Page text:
Doctors Muonaouza Deleza and Love Kaona were the only women who graduated from Malawi’s first class of veterinarians at the Lilongwe University of Agriculture and Natural Resources (Luanar) in 2019.
Since graduating, they have both been championing animal welfare and health in the country, with Deleza working as clinical veterinarian for the Blantyre SPCA—offering no-cost vaccinations, sterilisations and other treatments to dogs and cats from low-income households.
With Malawi as one of the world’s rabies hotspots, the virus places a huge burden on the country’s health system, but vaccinating dogs can prevent this vicious disease.
Deleza also plays an important role of educating the Blantyre community about rabies and preventing needless deaths in children and animals.
On the other hand, Kaona has focused on protecting Malawi’s natural heritage as a wildlife veterinarian.
She first worked for the Lilongwe Wildlife Trust, rehabilitating injured and rescued wildlife and has since undertaken wildlife health monitoring at Kuti Wildlife Reserve, funded by Loop Abroad.
In 2021, Kaona supported the translocation of 12 zebra and 16 waterbucks to Kasungu National Park as part of a huge team effort among the Department of National Parks and Wildlife, Agricane, IFAW and Kuti Wildlife Reserve.
With only three wildlife vets licensed to practise in Malawi, her commitment to the profession is a big step in growing the country’s wildlife veterinary capacity—helping to make such historic translocations possible.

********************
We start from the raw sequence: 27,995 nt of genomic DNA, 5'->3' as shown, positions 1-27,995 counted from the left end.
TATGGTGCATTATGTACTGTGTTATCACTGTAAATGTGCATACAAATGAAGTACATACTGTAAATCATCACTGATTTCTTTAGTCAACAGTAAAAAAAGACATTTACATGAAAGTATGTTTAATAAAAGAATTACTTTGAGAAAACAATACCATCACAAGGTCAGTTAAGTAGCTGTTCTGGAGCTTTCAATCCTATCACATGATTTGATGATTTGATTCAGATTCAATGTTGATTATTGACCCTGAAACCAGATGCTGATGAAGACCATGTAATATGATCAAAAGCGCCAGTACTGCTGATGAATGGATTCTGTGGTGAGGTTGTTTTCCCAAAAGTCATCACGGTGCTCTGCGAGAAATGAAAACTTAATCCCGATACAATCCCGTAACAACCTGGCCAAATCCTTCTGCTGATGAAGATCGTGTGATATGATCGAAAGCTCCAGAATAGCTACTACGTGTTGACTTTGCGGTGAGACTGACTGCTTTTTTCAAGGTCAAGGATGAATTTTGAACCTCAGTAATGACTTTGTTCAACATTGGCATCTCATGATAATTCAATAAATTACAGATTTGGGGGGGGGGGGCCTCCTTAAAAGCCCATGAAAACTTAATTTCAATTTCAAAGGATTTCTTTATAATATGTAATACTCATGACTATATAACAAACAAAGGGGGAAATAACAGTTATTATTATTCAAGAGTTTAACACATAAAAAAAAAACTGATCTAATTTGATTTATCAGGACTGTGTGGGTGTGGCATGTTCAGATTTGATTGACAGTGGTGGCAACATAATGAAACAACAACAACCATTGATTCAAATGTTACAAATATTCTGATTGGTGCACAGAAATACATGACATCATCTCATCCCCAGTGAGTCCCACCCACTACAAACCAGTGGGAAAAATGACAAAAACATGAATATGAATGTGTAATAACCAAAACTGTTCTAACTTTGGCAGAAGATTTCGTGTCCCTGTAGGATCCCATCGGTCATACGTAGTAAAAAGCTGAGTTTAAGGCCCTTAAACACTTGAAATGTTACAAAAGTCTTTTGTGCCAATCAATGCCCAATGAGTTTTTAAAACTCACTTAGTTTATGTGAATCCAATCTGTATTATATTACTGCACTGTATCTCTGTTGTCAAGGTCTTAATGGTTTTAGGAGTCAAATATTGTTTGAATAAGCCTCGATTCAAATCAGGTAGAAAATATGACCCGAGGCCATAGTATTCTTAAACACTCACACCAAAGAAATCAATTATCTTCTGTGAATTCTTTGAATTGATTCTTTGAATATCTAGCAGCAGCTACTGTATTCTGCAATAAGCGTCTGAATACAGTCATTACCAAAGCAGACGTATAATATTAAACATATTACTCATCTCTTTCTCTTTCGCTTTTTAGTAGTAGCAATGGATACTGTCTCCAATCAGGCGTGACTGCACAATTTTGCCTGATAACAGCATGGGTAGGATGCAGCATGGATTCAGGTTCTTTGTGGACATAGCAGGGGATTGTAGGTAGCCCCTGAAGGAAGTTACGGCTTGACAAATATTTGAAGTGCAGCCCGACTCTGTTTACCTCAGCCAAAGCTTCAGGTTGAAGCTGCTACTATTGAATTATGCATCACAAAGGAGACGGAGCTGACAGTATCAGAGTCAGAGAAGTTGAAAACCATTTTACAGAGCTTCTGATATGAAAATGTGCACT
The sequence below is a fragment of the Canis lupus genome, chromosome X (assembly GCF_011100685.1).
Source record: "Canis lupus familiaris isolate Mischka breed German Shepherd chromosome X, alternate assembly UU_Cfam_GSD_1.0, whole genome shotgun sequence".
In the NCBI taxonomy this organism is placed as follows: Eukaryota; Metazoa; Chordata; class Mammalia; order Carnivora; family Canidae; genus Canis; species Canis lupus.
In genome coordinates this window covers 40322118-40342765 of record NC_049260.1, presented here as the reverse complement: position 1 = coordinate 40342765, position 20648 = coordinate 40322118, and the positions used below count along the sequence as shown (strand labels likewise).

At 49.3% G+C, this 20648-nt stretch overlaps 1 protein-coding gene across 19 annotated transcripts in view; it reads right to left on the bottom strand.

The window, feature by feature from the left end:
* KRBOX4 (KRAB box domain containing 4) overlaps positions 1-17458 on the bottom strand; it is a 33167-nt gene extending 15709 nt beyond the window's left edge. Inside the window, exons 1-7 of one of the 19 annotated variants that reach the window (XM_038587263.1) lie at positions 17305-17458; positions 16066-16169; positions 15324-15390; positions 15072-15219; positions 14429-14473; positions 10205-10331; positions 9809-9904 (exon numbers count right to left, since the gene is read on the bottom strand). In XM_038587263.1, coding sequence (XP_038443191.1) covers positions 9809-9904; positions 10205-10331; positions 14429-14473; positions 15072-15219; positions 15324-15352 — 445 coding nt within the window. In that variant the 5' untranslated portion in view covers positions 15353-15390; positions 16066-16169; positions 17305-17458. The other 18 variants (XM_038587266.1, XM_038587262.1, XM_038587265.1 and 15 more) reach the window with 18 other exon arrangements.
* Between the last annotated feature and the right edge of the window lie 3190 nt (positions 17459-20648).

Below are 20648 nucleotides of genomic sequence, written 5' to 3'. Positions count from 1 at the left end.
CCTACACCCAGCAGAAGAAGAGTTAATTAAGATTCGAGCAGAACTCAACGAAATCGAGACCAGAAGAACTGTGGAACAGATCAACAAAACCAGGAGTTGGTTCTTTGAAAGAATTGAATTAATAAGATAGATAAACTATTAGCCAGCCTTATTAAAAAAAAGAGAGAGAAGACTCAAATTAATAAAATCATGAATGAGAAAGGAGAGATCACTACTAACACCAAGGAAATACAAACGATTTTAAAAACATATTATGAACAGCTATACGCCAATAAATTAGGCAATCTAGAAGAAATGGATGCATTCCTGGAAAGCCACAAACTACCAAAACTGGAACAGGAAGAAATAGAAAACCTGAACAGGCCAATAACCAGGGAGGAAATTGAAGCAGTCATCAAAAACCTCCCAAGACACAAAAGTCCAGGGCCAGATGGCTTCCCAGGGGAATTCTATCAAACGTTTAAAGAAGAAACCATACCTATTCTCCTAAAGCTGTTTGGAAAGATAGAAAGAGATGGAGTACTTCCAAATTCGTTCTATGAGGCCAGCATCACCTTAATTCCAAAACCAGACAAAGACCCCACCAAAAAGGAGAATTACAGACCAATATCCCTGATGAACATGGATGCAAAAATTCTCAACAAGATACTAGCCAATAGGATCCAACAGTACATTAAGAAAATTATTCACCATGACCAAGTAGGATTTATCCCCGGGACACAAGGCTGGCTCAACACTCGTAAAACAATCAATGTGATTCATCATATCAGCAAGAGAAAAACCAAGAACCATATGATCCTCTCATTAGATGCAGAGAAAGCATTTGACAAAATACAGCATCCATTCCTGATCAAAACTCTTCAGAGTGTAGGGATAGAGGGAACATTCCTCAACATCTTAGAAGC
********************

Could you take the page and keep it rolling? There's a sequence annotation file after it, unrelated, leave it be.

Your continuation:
Amid economic difficulties brought by the Covid-19 pandemic, these two young women are shaping a healthier Malawi for humans, animals and nature alike.
Who are they?
Aged 27, Kaona is the last born of 11 children in her family. Her father had stroke when her mother was expecting her. He had to leave his job as a result and life became a struggle.
“I used to go to school on an empty stomach, bare footed and without school uniform until I reached secondary school where it was compulsory. And we never had power (electricity) at home for night studying,” the young veterinarian explains.
Even though her parents never went far with education, they encouraged her and her siblings to work hard in school.
She was raised in a society where early marriages are common, which got her parents genuinely worried for her.
“They advised me to end friendships with the girls who had boyfriends. My friends and the people in my society used to look down on me for reaching my 20s with no husband and children. But the lessons and encouragement I got from my family were enough to keep me going. I wish to encourage girls in my community to work hard in school,” she explains.
Life took a better turn when her older siblings became independent.
She was moved to Michiru Private Secondary School, as she was going into Form Four.
“This helped me a lot because I lacked motivation. I thank God for my parents and siblings who helped me to be what I am,” Kaona explains.
As a wildlife vet, she clearly likes the challenge.
“Animals can be stressed easily to the point of death and become a danger to the point of killing you. These things make me alert and more focused,” she says.
“Working with wildlife, you work with insects, birds, reptiles, amphibians and mammals. This gives me the opportunity to have a working experience with a lot of animals,” she adds.
On why she chose a career in wildlife, Kaona explains that unlike domestic animals, which have owners who care for and protect them, in most cases, wild animals are owned by the government.